The stars of our lives are equally “not much to look at.” But, give them the right break, at the right time, with enough fire and BOOM—beauty. Our stars are equally dangerous. Each beautiful thing in us has a negative side; balancing it is part of the beauty, but first we must be aware so that we can ensure that our star potential is “handled and stored with care.”

Do we know what our star potential is? Our beautiful cargo that when it’s lit at the right time will unleash in a burst of “oohs” and “ahhs?” Or do we degrade our talents, evade the responsibility of our gifts or simply not know them?

Our Launch Tube

 

“Most fireworks are launched from rows of steel tubes secured in troughs of sand…If a firework doesn’t fit snugly into its launch tube, the pressure created by the lift charge will escape, and the firework can misfire.”

Check out the firework’s…support system! Yes, yes; you saw this one coming. Be they spouses, friends, family, therapists, doctors—who ever—the support system ensures that all the pressure needed to bring beauty is used for that beauty not a “misfire.”

Do we know our support system? Is it snug enough? Or do we not have one, avoid it or not have a genuine relationship?

Our Main Fuse

 

“The main fuse simultaneously lights two secondary fuses—a fast-acting side fuse that ignites the lift charge, and a time-delay fuse buried inside the shell that leads to the heart of the firework.”

Did we know that? That whatever causes our explosion, our dreaded “trigger,” will cause our temper to rise, but it also sets a second, time delayed fuse toward “the heart” of us?

This moment is the chance to harness the trigger and use the time delay to ignite our payload of stars in beauty, not harm. The time to choose is there, we should never confuse the lift charge with the fuse to our heart, but we so often get lost in the explosion.

Our Lift Charge

 

“When…the black powder is confined, say in a pouch at the bottom of a firework cylinder, the trapped heat and gas will push vigorously at the inside of the launch tube until an explosion results. This explosion will free the heat and gas and hurtle the firework shell as high as 1,000 feet into the air.”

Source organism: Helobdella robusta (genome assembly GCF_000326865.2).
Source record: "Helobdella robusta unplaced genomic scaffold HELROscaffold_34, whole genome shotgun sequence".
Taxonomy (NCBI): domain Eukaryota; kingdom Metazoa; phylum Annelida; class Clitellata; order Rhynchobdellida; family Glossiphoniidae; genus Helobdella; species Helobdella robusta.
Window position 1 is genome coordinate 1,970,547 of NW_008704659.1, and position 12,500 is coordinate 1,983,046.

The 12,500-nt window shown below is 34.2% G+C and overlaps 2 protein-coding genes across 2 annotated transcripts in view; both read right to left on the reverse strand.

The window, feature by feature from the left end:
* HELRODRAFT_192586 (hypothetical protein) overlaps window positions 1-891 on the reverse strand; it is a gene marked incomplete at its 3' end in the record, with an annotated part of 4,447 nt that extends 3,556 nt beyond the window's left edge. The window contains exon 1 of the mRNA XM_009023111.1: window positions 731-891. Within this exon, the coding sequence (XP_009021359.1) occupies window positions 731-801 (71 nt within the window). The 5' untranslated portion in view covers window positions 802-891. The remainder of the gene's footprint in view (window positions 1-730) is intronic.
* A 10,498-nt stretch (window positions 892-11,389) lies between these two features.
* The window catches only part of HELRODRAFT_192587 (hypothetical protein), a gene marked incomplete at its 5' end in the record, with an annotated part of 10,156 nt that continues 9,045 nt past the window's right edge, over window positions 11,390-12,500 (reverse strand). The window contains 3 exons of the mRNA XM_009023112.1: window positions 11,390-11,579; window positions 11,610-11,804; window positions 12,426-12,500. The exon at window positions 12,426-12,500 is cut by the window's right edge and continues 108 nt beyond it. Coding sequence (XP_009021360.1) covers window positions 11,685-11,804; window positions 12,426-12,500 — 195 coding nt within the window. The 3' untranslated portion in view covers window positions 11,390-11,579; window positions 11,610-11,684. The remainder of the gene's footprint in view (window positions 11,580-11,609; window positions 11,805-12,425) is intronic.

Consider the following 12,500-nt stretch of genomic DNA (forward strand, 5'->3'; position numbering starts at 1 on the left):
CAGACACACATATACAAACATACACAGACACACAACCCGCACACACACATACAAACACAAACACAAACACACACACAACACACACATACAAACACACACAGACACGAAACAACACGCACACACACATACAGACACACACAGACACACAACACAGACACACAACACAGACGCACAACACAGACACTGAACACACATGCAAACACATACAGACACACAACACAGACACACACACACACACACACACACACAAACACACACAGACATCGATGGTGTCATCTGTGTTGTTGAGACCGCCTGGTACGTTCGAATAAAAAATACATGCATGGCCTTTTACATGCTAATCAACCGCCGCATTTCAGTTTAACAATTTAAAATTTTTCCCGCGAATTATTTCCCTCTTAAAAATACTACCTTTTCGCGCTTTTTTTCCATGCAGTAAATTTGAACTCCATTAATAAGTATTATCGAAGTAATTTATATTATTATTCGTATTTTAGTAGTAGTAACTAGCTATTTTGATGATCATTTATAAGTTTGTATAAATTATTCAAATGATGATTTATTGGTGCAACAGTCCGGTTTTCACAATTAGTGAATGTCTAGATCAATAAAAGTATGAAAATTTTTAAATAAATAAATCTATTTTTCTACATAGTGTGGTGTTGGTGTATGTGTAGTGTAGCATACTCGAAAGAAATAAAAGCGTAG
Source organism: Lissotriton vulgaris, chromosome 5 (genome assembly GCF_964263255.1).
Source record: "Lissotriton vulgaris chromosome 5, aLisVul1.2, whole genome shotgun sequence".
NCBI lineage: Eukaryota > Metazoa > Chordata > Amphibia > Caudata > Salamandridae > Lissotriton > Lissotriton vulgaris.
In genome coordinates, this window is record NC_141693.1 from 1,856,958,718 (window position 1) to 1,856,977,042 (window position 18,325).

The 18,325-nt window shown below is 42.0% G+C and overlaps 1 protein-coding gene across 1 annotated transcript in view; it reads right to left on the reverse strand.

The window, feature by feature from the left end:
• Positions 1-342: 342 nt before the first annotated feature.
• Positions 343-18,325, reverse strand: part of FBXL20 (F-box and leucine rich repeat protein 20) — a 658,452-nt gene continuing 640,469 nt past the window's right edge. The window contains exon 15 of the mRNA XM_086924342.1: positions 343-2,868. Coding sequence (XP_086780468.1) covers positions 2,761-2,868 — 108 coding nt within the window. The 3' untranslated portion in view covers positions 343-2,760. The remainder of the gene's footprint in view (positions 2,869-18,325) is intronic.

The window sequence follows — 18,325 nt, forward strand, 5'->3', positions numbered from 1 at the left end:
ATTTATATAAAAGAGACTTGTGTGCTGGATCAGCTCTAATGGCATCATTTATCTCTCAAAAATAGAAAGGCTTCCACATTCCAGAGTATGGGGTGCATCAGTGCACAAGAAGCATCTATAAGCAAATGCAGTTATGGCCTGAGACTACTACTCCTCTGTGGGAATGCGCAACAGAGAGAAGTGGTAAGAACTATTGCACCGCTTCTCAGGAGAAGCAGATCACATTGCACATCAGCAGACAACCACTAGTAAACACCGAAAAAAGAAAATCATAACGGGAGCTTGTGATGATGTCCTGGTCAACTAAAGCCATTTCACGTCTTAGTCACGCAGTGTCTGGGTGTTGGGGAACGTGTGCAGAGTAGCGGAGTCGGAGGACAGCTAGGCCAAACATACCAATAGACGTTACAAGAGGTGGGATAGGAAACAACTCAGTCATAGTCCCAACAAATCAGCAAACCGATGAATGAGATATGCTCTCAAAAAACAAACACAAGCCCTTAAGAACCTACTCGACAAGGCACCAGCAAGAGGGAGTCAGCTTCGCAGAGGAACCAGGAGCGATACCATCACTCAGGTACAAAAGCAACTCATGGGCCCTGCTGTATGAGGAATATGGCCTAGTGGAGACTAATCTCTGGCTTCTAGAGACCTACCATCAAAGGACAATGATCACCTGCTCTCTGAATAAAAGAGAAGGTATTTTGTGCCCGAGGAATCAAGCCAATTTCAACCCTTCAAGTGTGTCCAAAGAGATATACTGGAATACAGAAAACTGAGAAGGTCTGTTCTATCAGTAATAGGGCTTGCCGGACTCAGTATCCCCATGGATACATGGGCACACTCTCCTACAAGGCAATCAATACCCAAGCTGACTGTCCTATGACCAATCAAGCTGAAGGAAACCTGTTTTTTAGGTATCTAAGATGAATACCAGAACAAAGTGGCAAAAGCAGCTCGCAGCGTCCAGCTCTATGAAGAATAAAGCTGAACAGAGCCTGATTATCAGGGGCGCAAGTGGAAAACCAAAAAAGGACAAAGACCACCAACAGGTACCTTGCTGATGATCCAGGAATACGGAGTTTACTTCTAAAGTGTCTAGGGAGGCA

The beauty of a firework can only be seen when we understand how our black powder works well enough to control its power. If we can’t, it explodes and we get blown to bits. All pyrotechicians develop a respect for their powder and the explosion it produces, and know how to control it without fear.

Do we understand our power? Can we control it without fear? Or do we still see our powder as bigger than us, stronger than us and uncontrollable?

If you do still feel like your black powder is too strong, or you don’t know it well enough to control it, then look over this list, check off where you need to grow, (maybe check out our helplinks page) then put it aside and check out parting grand finale picture below. Look at all the different beautiful types of explosions, each an “icon of synergism” representing understanding, balance and harnessed power. Find your favorite; we all have one.

Go outside tonight everyone. Find some fireworks. Be amazed, but remember the finale picture below and as all the beauty blazes through the sky above you, wonder, “Which one am I?”

 

Light the sky for the whole world to see;
in all your glory, in all your pride.

-Strung Out, “Firecracker”

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NOVA/PBS.org (2002) Name that shell: The Anatomy of a Firework. Retrieved From: http://www.pbs.org/wgbh/nova/fireworks/